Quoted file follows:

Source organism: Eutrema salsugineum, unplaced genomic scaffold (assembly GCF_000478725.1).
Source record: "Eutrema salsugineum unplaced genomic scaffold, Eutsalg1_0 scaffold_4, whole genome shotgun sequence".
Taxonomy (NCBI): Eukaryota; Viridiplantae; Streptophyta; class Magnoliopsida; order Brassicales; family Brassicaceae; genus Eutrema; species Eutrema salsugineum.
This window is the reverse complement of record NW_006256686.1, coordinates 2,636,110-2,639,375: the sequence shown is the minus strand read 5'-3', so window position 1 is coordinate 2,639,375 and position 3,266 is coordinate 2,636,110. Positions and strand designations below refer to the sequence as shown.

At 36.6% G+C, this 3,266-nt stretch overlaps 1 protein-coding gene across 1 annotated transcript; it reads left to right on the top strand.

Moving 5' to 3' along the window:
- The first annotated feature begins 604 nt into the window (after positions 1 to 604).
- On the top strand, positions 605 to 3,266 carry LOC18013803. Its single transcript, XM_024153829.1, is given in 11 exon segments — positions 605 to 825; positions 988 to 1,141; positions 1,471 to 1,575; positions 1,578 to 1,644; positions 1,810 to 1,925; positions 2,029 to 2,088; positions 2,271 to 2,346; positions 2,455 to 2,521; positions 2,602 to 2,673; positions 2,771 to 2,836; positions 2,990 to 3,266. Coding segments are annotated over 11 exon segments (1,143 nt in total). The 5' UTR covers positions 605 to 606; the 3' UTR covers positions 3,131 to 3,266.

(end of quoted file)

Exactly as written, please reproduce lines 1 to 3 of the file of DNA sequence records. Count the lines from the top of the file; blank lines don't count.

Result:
Source organism: Eutrema salsugineum, unplaced genomic scaffold (assembly GCF_000478725.1).
Source record: "Eutrema salsugineum unplaced genomic scaffold, Eutsalg1_0 scaffold_4, whole genome shotgun sequence".
Taxonomy (NCBI): Eukaryota; Viridiplantae; Streptophyta; class Magnoliopsida; order Brassicales; family Brassicaceae; genus Eutrema; species Eutrema salsugineum.